Winter is right around the corner.
Winter is right around the corner. That means that most people will be trading in windbreakers and rakes for heavy coats and snow shovels. Winter can be a beautiful time of the year, but the snow and ice that covers the landscape in a pristine sheet of white can present certain hazards as well.
Walking on ice can be extremely dangerous, particularly to those people who already may have mobility issues, such as the elderly. According to the National Safety Council, slips and falls are the single largest cause of emergency room visits. Slip and fall injuries also are the third largest cause of workplace injuries, says the Bureau of Labor Statistics.
Many accidental falls occur from lack of stability or poor physical health. However, come winter, many falls can be attributed to walking on slippery surfaces covered with snow or ice. To avoid falls on ice, men and women might want to take certain precautions.
Change the way you walk
Adapting to the slippery conditions could help prevent some of the falls caused by snow and ice. When walking on ice, plant feet with toes facing outward slightly, and then shuffle along. Hunching over a little and extending arms outward will help to lower your center of gravity and also offer a little more stability. Take short, flat steps so that the heels and toes of your shoes stay in contact with the ground as much as possible and offer maximum surface contact.
You should not take large strides or move quickly. This can definitely lead to slips and falls. Rather, leave extra time to get to and fro, especially when walking to mass transit or to and from your car when commuting.
Flat shoes with rubber soles are more capable of gripping the ice than other types of shoes. Contrary to popular belief, clunky winter boots may make walking more difficult. Try rain boots instead, as rain boots typically have flatter soles. There also are many different types of shoe ice grips on the market that can be added to the soles of shoes. They easily slip on to offer more traction. Whenever possible, try to avoid shoes with already slippery soles or high heels. Carry these shoes with you and change after you are inside.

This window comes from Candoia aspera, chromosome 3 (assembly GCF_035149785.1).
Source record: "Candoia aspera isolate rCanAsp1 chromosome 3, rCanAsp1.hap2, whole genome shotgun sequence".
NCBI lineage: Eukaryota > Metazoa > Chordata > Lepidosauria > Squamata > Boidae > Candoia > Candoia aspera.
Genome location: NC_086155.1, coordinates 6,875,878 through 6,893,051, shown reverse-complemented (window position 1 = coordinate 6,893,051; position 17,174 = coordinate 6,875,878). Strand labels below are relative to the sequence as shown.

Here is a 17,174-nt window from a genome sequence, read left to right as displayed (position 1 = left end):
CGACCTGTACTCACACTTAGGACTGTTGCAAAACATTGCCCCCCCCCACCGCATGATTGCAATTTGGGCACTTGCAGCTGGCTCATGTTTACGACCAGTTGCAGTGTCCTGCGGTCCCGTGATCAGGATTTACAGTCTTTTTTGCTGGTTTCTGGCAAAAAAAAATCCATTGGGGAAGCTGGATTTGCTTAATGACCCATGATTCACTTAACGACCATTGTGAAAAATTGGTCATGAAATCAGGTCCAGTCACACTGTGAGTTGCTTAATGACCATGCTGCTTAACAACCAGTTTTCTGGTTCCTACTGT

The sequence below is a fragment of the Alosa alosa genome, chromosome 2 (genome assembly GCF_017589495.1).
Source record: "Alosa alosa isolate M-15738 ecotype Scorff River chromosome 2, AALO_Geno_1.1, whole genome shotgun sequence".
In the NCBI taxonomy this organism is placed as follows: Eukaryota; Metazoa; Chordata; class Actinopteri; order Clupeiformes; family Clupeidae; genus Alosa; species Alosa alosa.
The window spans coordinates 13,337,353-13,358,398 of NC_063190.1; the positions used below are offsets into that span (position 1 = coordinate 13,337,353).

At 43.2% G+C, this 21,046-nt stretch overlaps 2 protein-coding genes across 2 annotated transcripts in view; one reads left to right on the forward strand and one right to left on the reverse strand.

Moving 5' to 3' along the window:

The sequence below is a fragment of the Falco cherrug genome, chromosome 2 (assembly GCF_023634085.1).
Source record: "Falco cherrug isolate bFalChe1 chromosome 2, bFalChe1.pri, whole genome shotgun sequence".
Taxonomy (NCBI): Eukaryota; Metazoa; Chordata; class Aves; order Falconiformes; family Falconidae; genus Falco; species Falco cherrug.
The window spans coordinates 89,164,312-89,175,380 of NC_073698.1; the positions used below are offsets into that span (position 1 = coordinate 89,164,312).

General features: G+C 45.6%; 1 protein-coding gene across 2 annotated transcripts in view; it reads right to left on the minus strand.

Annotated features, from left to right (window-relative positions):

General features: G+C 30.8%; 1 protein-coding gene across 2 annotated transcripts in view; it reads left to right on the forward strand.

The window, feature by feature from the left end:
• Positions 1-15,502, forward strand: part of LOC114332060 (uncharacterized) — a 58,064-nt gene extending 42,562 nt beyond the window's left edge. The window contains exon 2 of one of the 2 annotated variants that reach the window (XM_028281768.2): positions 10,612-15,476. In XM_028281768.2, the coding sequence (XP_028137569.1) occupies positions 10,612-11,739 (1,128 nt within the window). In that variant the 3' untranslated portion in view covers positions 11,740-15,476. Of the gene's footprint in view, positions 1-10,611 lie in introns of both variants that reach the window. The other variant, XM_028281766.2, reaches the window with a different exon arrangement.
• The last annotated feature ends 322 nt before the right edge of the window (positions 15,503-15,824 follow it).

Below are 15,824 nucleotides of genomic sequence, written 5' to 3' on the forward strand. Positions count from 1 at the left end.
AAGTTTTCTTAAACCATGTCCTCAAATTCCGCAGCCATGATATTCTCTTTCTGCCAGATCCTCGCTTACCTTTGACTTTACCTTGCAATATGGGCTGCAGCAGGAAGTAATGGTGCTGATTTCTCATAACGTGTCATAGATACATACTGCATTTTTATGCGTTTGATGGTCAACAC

Keeping on top of falling snow can help alleviate slippery walkways. Use a combination of snowmelt and sand so that you can keep sidewalks clear.
Remove shoes indoors
Slips and falls can happen inside a home as well. Many people have tile or laminate entryways in their homes, and these entrances can become quite slippery when snow-packed shoes warm up and the snow melts, creating a wet, slick surface. Avoid falls by placing mats by the front door and removing shoes when you enter. Stash a pair of slippers nearby into which you can change.
Carrying heavy bags can disrupt your center of gravity and contribute to falls. Whenever possible, travel light or use a backpack to evenly distribute weight to help you walk more easily.
Falls on slippery surfaces can be quite dangerous. Avoid trips to the emergency room for broken bones or abrasions by slowing down, dressing appropriately and walking on paths that have been cleared of snow and ice.